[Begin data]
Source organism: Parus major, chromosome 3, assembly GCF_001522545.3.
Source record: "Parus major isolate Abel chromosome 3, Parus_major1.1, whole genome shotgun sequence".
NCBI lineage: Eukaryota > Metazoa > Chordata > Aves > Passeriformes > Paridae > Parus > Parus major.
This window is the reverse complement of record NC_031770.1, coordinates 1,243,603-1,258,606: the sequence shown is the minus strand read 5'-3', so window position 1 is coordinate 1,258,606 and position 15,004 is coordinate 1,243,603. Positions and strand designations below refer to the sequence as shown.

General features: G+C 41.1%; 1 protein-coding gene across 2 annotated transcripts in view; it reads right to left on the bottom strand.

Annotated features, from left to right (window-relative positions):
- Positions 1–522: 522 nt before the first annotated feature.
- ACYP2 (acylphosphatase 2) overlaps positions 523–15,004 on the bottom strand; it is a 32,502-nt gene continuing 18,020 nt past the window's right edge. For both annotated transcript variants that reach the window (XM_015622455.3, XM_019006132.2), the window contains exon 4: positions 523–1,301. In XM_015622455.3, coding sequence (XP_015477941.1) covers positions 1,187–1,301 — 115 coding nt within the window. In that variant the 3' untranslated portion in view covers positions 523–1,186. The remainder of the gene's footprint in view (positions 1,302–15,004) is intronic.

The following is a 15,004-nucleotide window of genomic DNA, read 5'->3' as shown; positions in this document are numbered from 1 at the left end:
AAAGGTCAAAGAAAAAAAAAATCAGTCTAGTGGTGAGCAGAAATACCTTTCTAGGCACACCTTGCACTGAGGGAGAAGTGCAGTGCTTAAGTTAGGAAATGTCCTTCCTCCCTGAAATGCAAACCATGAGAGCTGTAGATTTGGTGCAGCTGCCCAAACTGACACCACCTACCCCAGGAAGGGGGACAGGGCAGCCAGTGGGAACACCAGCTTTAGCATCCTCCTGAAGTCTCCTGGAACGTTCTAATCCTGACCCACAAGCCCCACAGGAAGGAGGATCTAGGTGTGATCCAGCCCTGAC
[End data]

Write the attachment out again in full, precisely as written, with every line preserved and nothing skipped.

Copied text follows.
Source organism: Parus major, chromosome 3, assembly GCF_001522545.3.
Source record: "Parus major isolate Abel chromosome 3, Parus_major1.1, whole genome shotgun sequence".
NCBI lineage: Eukaryota > Metazoa > Chordata > Aves > Passeriformes > Paridae > Parus > Parus major.
This window is the reverse complement of record NC_031770.1, coordinates 1,243,603-1,258,606: the sequence shown is the minus strand read 5'-3', so window position 1 is coordinate 1,258,606 and position 15,004 is coordinate 1,243,603. Positions and strand designations below refer to the sequence as shown.

General features: G+C 41.1%; 1 protein-coding gene across 2 annotated transcripts in view; it reads right to left on the bottom strand.

Annotated features, from left to right (window-relative positions):
- Positions 1–522: 522 nt before the first annotated feature.
- ACYP2 (acylphosphatase 2) overlaps positions 523–15,004 on the bottom strand; it is a 32,502-nt gene continuing 18,020 nt past the window's right edge. For both annotated transcript variants that reach the window (XM_015622455.3, XM_019006132.2), the window contains exon 4: positions 523–1,301. In XM_015622455.3, coding sequence (XP_015477941.1) covers positions 1,187–1,301 — 115 coding nt within the window. In that variant the 3' untranslated portion in view covers positions 523–1,186. The remainder of the gene's footprint in view (positions 1,302–15,004) is intronic.

The following is a 15,004-nucleotide window of genomic DNA, read 5'->3' as shown; positions in this document are numbered from 1 at the left end:
AAAGGTCAAAGAAAAAAAAAATCAGTCTAGTGGTGAGCAGAAATACCTTTCTAGGCACACCTTGCACTGAGGGAGAAGTGCAGTGCTTAAGTTAGGAAATGTCCTTCCTCCCTGAAATGCAAACCATGAGAGCTGTAGATTTGGTGCAGCTGCCCAAACTGACACCACCTACCCCAGGAAGGGGGACAGGGCAGCCAGTGGGAACACCAGCTTTAGCATCCTCCTGAAGTCTCCTGGAACGTTCTAATCCTGACCCACAAGCCCCACAGGAAGGAGGATCTAGGTGTGATCCAGCCCTGAC